It’s easy to assume that emails sent by marketing automation software will sound robotic, tonelessly blasting perfect but boring copy that’s irrelevant to most of its recipients. As Ardath Albee points out in a recent blog post, a robotic email campaign is one that is “more about timing than context,” and does “nothing to stimulate dialogue.” Fellow marketers — it doesn’t have to be that way!
Well-planned emails can sound authentic and personable, almost like a real conversation.
I say “almost,” because mind-reading isn’t built into marketing automation yet. (I’m joking.) Seriously, though, automation software gives marketers the freedom to craft nurture streams specific to each major communication scenario they face. This significantly increases their chances of making each email a relevant experience for their recipient.
So let’s get down to business. How do you write emails that feel authentic, even if they’re automated?
If your first attempts at writing automated nurture emails feel stiff or canned, turn to social media for inspiration. When you write for professional purposes in a social network, your language typically becomes more personal, more focused on interaction, while still polished.
Here are some of my favorite tips for writing emails that feel like real conversations, even though they’re designed for marketing automation nurture streams. As you review them, notice how writing for social media has enriched my understanding of writing emails. I’ll share four tips here, and more in my post next month.
1) Use a real sender
This is a familiar tactic for many companies now, but bears mentioning because it’s the foundation of an authentic, personable email experience for your recipients. Every company is made of real employees who can be found on LinkedIn, Twitter, Facebook, Pinterest and other social sites. Your customers already engage with your employees in social networks, so using your employees’ names in automated emails seamlessly transitions relationships from social media to more traditional forms of interaction.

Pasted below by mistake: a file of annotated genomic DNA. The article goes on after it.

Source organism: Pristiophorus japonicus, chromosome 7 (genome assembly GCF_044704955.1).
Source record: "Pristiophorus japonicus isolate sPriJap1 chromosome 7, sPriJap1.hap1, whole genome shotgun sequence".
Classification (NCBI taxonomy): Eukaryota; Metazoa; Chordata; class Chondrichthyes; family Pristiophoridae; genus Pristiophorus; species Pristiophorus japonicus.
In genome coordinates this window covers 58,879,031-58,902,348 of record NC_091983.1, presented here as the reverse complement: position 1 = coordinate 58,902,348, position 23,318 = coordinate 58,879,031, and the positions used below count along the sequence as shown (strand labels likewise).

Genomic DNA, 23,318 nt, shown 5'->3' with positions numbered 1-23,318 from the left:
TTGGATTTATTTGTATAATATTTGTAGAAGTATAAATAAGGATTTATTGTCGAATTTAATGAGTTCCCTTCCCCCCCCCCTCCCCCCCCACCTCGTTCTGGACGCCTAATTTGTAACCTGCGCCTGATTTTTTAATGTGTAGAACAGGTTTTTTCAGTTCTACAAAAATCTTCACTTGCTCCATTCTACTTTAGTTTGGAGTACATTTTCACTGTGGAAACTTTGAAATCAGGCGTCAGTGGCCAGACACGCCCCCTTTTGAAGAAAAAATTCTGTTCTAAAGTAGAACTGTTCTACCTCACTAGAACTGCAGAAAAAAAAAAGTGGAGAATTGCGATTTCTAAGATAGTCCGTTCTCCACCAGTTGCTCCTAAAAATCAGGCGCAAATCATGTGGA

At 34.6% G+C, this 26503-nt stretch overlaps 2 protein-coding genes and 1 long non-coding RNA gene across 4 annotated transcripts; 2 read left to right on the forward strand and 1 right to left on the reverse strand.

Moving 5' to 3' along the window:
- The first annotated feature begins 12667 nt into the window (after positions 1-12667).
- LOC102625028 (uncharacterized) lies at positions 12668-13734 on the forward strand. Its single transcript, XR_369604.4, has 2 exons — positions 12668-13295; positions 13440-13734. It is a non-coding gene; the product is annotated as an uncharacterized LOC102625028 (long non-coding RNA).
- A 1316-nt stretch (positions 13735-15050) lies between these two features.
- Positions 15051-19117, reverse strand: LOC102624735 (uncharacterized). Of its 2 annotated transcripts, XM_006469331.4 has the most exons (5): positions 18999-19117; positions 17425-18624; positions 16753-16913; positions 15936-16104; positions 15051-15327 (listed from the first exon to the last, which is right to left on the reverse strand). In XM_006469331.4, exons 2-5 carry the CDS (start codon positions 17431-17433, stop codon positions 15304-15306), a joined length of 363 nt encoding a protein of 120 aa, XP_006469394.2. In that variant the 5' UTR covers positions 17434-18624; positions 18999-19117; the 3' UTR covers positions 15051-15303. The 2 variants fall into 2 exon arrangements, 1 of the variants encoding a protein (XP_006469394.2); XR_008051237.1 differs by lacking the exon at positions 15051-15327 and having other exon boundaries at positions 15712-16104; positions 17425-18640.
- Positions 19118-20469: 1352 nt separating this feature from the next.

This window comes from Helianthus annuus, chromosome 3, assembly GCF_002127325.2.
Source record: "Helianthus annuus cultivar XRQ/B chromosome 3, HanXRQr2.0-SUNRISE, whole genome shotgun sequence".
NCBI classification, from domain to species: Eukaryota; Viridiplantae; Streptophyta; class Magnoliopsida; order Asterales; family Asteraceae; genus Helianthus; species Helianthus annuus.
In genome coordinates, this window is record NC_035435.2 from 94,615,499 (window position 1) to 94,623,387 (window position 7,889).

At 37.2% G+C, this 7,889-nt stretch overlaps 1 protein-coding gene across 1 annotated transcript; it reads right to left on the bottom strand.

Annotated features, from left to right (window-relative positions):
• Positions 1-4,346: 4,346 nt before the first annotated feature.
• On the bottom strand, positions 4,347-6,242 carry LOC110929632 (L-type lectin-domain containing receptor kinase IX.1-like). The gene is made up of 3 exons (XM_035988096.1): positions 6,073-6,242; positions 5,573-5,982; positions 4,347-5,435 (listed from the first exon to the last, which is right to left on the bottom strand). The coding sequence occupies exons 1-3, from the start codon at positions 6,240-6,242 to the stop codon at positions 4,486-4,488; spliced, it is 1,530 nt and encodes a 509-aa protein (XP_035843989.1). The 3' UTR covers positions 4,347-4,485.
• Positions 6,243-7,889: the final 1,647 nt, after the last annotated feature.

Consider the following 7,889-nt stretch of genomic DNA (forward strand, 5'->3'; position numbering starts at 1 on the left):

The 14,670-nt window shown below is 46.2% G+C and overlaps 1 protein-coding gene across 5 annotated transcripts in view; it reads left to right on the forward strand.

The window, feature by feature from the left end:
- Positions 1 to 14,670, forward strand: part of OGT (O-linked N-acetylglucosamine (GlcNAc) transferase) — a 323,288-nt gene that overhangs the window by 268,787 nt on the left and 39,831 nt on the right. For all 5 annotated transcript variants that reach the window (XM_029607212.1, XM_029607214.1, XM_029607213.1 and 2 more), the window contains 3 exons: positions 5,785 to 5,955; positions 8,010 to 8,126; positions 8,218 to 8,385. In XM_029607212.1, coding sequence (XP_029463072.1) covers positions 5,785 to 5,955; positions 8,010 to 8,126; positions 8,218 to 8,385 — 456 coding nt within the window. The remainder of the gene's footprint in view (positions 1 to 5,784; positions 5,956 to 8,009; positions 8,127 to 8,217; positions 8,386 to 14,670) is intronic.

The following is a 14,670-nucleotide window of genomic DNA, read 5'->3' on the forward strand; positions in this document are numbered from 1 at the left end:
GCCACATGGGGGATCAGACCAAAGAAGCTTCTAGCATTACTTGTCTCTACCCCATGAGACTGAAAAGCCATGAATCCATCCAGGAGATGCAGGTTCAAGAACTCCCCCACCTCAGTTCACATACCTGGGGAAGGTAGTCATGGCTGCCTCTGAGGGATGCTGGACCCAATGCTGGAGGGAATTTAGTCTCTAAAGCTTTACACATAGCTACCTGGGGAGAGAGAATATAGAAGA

2) Write subject lines inspired by your recipients’ daily lives
Volumes have been written on effective subject lines, which I won’t duplicate here. Here’s a classic writing tip that will get you off to a good start with your subject lines: Visualize what the other subject lines in your recipient’s in-box may look like. Then consider what your recipients may be thinking about when they see your email.
Email subject lines sound authentic when they reflect the sender’s awareness of the recipient’s priorities and problems. Master the art of visualizing someone’s in-box, and you’ll be on your way to subject lines that sound natural, relevant or even funny.
For an excellent illustration of how email subject lines compete in your target’s mailbox, see “The Art of the E-Mail Subject Line.” By the way, newsfeeds in social networking sites also resemble crowded in-boxes. I believe that participation in social media has helped many of us write better subject lines, because we’re getting used to competing for attention and crafting tweets or updates that are relevant to the concerns of busy followers.
3) Avoid emails that are too long
Good email writers are like skilled networkers at a cocktail party – they say enough to be fascinating and stop before becoming a bore. We all get that, however, mimicking the feat in an email can be challenging. Many of us in marketing are expected to write emails about complex topics. This requires editing the copy so that it’s accurate, short and personable.
When faced with the need to summarize complicated ideas, I sometimes pretend I’m speaking to my recipient in person: “Hi Jerry! You mentioned to me that you are interested in XYZ. I happen to have a whitepaper on the topic that might be helpful to you. The two major points are…”
Even though I don’t write exactly as I speak, writing down my “conversation” will help me express the complex topic in a brief, natural way. Then I just polish my copy.
Here again, social media can help. For example, what key idea would you pick if you had to restrict your topic to 140 characters? Figure that out, and you may have discovered how to write an authentic and refreshingly brief email, even for a tough topic.
4) Use the right amount of formality in your tone
Emails that sound authentic strike the right balance between casual and serious tone. That “sweet spot” varies by industry. To find some good role models, review the major social media influencers in your market and find the ones with the best combination of clarity and engagement. Then ask yourself,
- How formal are they? What words do use — or avoid?
- How do they keep their followers interested in complex or dry topics?
- How do they project their own personalities, while still sounding professional?
These answers will help you write emails that sound professional, authoritative and also warm.
In my next post, I’ll cover some more tips for writing emails that sound authentic — almost like real conversations. Do you have some tips you’d like to share with me? The following blog post by Ardath Albee might give you some ideas: “The Job of a Lead-Nurturing Email.”